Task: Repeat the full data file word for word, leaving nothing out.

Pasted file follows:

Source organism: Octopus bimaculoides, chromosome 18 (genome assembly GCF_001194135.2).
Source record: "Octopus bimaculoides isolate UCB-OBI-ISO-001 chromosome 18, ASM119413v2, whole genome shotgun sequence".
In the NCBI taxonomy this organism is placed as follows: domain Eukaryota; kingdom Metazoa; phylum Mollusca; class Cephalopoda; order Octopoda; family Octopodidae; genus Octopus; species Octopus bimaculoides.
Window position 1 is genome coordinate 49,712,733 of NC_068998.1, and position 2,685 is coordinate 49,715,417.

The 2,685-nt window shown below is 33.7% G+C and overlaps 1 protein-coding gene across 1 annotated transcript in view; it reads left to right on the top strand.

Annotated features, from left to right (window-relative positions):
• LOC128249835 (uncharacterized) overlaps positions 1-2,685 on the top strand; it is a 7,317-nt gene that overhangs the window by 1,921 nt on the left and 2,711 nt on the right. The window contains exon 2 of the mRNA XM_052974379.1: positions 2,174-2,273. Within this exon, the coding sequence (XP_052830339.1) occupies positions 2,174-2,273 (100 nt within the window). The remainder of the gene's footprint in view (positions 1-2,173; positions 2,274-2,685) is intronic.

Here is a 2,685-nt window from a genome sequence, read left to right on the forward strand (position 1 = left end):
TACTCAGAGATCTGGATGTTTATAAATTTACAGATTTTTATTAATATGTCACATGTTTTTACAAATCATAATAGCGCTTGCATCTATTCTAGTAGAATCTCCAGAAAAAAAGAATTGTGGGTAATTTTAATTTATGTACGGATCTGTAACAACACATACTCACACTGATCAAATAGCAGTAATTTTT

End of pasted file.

Source organism: Octopus bimaculoides, chromosome 18 (genome assembly GCF_001194135.2).
Source record: "Octopus bimaculoides isolate UCB-OBI-ISO-001 chromosome 18, ASM119413v2, whole genome shotgun sequence".
In the NCBI taxonomy this organism is placed as follows: domain Eukaryota; kingdom Metazoa; phylum Mollusca; class Cephalopoda; order Octopoda; family Octopodidae; genus Octopus; species Octopus bimaculoides.
Window position 1 is genome coordinate 49,712,733 of NC_068998.1, and position 2,685 is coordinate 49,715,417.

The 2,685-nt window shown below is 33.7% G+C and overlaps 1 protein-coding gene across 1 annotated transcript in view; it reads left to right on the top strand.

Annotated features, from left to right (window-relative positions):
• LOC128249835 (uncharacterized) overlaps positions 1-2,685 on the top strand; it is a 7,317-nt gene that overhangs the window by 1,921 nt on the left and 2,711 nt on the right. The window contains exon 2 of the mRNA XM_052974379.1: positions 2,174-2,273. Within this exon, the coding sequence (XP_052830339.1) occupies positions 2,174-2,273 (100 nt within the window). The remainder of the gene's footprint in view (positions 1-2,173; positions 2,274-2,685) is intronic.

Here is a 2,685-nt window from a genome sequence, read left to right on the forward strand (position 1 = left end):
TACTCAGAGATCTGGATGTTTATAAATTTACAGATTTTTATTAATATGTCACATGTTTTTACAAATCATAATAGCGCTTGCATCTATTCTAGTAGAATCTCCAGAAAAAAAGAATTGTGGGTAATTTTAATTTATGTACGGATCTGTAACAACACATACTCACACTGATCAAATAGCAGTAATTTTT